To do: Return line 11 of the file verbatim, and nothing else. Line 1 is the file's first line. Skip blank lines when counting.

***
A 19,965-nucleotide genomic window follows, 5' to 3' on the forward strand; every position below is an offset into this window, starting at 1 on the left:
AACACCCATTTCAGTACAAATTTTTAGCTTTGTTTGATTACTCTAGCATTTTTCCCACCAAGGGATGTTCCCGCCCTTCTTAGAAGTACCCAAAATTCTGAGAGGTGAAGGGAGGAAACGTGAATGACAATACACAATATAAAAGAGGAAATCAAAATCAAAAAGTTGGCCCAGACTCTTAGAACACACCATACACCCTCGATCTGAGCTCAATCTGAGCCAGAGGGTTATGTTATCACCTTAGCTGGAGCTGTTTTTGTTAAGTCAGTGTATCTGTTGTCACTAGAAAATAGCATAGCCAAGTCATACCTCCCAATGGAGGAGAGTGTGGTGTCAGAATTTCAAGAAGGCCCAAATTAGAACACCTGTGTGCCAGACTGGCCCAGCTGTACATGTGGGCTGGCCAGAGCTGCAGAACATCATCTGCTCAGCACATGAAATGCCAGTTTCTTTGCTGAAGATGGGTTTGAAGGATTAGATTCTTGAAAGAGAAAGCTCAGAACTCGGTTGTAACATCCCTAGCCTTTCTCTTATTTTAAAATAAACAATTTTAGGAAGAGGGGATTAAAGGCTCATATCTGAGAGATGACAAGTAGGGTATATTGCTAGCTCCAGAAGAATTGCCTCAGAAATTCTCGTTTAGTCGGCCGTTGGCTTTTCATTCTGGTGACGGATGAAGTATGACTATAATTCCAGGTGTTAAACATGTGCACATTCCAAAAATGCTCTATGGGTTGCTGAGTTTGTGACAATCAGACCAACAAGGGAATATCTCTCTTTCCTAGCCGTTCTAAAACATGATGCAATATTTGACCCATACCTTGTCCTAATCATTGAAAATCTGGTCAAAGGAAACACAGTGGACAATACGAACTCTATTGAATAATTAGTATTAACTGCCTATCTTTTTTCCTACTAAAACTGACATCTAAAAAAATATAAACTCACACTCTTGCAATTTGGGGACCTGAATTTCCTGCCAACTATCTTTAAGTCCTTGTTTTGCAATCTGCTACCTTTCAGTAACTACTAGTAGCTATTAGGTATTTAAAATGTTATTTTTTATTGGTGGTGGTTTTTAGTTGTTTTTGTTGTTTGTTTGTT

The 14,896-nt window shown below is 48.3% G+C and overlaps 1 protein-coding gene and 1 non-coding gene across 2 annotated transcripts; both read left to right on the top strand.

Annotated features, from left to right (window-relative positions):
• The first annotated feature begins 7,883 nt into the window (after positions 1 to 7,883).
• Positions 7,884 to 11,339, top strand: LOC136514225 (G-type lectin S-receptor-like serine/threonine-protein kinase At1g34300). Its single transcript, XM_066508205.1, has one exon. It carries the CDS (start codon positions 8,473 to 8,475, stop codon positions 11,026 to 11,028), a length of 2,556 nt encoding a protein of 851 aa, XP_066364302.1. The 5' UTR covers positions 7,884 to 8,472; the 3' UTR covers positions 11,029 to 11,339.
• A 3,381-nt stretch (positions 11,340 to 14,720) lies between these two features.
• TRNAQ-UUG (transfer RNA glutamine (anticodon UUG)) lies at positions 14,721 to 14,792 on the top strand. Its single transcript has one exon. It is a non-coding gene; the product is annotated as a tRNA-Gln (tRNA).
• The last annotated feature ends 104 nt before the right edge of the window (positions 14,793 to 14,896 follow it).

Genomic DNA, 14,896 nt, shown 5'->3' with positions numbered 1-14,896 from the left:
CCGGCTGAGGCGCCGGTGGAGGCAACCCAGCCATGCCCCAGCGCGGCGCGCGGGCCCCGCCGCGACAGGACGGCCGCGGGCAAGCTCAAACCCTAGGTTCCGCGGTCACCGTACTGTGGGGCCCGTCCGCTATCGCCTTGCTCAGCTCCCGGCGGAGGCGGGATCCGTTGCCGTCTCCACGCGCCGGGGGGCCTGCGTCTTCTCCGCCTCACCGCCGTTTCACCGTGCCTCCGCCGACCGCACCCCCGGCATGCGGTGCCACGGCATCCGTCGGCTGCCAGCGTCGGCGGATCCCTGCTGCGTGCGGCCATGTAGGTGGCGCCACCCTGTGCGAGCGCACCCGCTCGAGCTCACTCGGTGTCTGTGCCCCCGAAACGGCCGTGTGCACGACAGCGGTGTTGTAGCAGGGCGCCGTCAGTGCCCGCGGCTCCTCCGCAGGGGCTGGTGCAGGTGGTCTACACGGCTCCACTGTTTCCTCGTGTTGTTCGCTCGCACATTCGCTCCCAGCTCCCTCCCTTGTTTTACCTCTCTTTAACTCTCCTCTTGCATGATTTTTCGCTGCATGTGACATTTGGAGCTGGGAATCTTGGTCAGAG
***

CCGGCTGAGGCGCCGGTGGAGGCAACCCAGCCATGCCCCAGCGCGGCGCGCGGGCCCCGCCGCGACAGGACGGCCGCGGGCAAGCTCAAACCCTAGGTTCCGCGGTCACCGTACTGTGGGGCCCGTCCGCTATCGCCTTGCTCAGCTCCCGGCGGAGGCGGGATCCGTTGCCGTCTCCACGCGCCGGGGGGCCTGCGTCTTCTCCGCCTCACCGCCGTTTCACCGTGCCTCCGCCGACCGCACCCCCGGCATGCGGTGCCACGGCATCCGTCGGCTGCCAGCGTCGGCGGATCCCTGCTGCGTGCGGCCATGTAGGTGGCGCCACCCTGTGCGAGCGCACCCGCTCGAGCTCACTCGGTGTCTGTGCCCCCGAAACGGCCGTGTGCACGACAGCGGTGTTGTAGCAGGGCGCCGTCAGTGCCCGCGGCTCCTCCGCAGGGGCTGGTGCAGGTGGTCTACACGGCTCCACTGTTTCCTCGTGTTGTTCGCTCGCACATTCGCTCCCAGCTCCCTCCCTTGTTTTACCTCTCTTTAACTCTCCTCTTGCATGATTTTTCGCTGCATGTGACATTTGGAGCTGGGAATCTTGGTCAGAG